Everglades AHEC - Tobacco Department
5725 Corporate Way, Suite 102
West Palm Beach, FL 33407

Phone 561.688.9591
Toll Free 1.877.819.2357
Fax 561.688.9592
Email info@eahec.org



 

 

 

 

Staying quit is the final, and most important, stage of the process. Many of the same methods can be used to stay quit as were used to help get through withdrawal. A smoker should think ahead to those times when they may feel the urge to smoke and plan on how they will use alternatives and activities to deal with it.

Here are some things a smoker can do if they feel tempted to start smoking again:

  • Wait. Cravings are natural and they will pass. Don't think about not being able to smoke for the rest your life, think about not smoking for the next 10 minutes.
  • Remember the reasons for wanting to quit. You only have to go through this once and then you'll be a non-smoker for the rest of your life.
  • Seek support. Call someone. Tell them you are thinking about smoking and ask them to help you through it. Talk to friends who have successfully quit or friends quitting with you.
  • Replace the craving with something healthy. Drink water, make yourself a snack, take a walk, exercise, see a movie. Do something to pass the time.
  • Reduce stress. Is something happening in your life that is causing stress? Try to let it go, talk to a counselor, take a shower, go work out, schedule a massageā€¦do whatever it takes to de-stress!


What Happens When You Quit?

  • Many smokers have heard the negative effects of smoking and know that quitting can lower chances of getting related cancers. However, the benefits of quitting begin with the first 20 minutes and can continue as long as one stays quit.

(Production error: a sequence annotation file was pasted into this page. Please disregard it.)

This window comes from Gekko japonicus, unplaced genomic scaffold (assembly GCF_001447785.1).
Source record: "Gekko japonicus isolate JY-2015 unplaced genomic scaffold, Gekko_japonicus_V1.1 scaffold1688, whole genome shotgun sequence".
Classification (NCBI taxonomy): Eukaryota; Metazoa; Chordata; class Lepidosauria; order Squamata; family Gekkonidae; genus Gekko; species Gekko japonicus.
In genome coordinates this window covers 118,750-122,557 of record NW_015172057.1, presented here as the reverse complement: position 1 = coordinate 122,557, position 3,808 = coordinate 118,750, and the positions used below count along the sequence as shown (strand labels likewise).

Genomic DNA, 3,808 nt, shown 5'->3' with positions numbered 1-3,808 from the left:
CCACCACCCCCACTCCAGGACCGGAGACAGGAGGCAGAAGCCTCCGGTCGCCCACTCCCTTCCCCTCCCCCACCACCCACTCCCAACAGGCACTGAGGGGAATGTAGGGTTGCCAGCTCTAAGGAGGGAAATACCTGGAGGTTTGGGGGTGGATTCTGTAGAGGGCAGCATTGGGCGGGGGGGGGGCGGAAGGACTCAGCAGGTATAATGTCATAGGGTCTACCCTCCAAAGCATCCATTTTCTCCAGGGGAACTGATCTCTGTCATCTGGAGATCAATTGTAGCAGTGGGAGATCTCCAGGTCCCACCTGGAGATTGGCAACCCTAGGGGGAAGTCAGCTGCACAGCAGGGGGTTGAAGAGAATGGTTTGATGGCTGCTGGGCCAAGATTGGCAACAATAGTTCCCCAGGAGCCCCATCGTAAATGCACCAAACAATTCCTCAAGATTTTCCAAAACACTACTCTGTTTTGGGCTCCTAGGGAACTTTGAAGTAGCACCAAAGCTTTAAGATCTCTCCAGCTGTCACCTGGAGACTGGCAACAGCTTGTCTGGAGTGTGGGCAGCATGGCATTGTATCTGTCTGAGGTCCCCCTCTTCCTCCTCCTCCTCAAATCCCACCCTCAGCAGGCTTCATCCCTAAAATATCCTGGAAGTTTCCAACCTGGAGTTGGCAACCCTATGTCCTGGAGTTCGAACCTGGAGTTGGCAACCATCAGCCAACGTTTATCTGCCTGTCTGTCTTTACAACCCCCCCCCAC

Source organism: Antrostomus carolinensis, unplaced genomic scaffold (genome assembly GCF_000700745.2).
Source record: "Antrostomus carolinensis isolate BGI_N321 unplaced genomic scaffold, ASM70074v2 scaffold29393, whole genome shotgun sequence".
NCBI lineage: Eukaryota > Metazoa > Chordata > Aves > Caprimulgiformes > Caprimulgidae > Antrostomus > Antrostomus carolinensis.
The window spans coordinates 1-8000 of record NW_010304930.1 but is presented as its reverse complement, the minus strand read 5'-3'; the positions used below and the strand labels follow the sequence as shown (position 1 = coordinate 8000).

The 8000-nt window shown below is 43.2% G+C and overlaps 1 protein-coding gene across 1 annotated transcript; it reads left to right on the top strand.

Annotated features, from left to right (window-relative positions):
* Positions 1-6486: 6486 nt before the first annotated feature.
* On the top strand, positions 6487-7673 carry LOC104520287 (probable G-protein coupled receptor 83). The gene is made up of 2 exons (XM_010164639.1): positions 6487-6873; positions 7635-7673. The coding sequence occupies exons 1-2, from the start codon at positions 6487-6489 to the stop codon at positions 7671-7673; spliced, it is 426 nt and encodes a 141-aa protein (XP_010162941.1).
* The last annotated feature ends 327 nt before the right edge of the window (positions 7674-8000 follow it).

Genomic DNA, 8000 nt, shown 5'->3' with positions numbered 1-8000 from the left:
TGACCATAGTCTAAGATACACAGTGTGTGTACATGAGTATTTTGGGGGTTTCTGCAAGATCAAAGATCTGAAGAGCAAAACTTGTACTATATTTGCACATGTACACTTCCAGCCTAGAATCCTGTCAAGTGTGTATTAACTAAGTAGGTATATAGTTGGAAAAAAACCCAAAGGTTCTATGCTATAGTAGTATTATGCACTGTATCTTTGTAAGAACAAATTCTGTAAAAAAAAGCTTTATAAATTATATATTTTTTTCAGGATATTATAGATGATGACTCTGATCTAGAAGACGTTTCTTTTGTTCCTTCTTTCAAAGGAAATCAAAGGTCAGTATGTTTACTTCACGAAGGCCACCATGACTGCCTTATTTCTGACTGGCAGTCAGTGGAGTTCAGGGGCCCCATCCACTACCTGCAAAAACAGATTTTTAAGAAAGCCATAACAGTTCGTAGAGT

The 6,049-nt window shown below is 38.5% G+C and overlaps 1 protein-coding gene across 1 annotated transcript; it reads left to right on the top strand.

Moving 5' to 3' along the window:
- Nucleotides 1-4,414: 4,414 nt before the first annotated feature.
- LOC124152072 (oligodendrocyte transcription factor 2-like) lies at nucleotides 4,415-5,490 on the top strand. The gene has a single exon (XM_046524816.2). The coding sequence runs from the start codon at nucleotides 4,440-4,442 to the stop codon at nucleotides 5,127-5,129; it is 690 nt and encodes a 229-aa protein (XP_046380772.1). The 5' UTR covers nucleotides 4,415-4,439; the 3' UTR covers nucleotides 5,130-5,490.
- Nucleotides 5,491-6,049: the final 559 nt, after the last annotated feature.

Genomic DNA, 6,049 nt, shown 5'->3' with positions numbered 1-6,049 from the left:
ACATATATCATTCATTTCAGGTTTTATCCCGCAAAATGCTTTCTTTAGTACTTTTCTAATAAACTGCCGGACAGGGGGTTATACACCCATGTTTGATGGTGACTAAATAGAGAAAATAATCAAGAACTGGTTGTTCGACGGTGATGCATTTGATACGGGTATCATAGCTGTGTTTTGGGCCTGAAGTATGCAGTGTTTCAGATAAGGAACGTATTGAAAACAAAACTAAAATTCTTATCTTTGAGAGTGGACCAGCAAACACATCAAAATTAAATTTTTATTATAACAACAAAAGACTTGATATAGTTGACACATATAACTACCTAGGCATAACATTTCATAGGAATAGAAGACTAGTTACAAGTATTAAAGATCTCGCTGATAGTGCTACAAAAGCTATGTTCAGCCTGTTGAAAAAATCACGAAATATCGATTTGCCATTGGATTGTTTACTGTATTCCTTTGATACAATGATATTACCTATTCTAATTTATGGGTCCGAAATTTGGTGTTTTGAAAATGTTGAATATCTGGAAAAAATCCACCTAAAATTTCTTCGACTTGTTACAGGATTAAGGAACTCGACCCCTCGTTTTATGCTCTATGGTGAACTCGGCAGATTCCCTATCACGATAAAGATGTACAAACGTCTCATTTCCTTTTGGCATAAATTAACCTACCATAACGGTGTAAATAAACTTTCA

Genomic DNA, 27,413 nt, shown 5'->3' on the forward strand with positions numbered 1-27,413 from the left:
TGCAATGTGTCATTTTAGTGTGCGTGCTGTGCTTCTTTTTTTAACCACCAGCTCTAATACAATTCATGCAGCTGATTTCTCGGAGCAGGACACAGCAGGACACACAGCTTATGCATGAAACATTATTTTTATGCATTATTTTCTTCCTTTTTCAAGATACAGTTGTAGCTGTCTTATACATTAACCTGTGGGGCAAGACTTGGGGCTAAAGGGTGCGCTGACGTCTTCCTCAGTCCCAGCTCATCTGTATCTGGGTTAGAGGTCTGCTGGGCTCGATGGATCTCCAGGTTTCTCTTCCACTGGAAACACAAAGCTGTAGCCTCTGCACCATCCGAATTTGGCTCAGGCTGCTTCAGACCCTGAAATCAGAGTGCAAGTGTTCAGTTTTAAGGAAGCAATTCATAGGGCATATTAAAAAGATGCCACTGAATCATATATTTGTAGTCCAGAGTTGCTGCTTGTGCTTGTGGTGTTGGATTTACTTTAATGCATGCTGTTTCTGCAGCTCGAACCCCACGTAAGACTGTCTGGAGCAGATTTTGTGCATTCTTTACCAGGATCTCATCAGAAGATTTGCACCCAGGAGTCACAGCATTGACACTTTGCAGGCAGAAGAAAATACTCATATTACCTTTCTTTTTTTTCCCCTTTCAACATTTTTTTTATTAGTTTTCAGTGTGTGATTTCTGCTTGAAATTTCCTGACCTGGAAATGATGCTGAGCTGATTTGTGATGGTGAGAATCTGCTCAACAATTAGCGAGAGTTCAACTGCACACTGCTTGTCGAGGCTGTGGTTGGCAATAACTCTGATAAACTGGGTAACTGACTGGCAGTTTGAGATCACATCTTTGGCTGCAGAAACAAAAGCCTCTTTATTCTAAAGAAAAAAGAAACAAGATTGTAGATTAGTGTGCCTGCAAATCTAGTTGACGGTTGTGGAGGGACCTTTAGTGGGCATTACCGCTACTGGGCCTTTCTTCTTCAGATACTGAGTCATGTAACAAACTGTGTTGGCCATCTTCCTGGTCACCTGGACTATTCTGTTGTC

After smoking the last cigarette:

    20 Minutes
  • Blood pressure and pulse drop to normal
  • Body temperature of hands and feet increases to normal

    8 Hours
  • Carbon monoxide levels in blood drop to normal
  • Oxygen levels in blood increase to normal

  • 24 Hours
  • Chance of heart attack decreases

    48 Hours
  • Nerve endings start to re-grow
  • Smell and taste abilities are enhanced

  • 2 Weeks to 3 Months
  • Circulation improves
  • Walking becomes easier
  • Lung function increases by up to 30%

  • 1 to 9 Months
  • Coughing, fatigue, shortness of breath and sinus congestion decrease
  • Cilia re-grow in lungs, increasing the lungs' ability to clean itself, handle mucus and reduce infection

    1 Year
  • Excess risk of coronary heart disease is half that of a smoker

    5 Years
  • Lung cancer death rate decreases by almost half, for average (1 pack a day) former smoker
  • Stroke risk reduced to that of a non-smoker
  • Risk of cancer of the mouth, throat and esophagus is half that of a smoker

    10 Years
  • Lung cancer death is similar to that of a non-smoker
  • Precancerous cells are replaced
  • Risk of cancer of mouth, throat, esophagus, bladder, kidney, cervix and pancreas decreases

    15 Years
  • Risk of coronary heart disease is that of a non-smoker

  • Source: American Cancer Society

In addition to the health benefits, overall appearance will also improve by eliminating the yellow teeth, stale breath and smell of cigarette smoke on hair and clothes. Confidence will grow because quitting and leading a smoke-free lifestyle can give someone a strong sense of satisfaction and the feeling that they can accomplish anything.

And quitters may have more money! Those who smoked 20 cigarettes a day will save themselves about $1,200 a year. Non-smokers also pay less for life insurance premiums.

 

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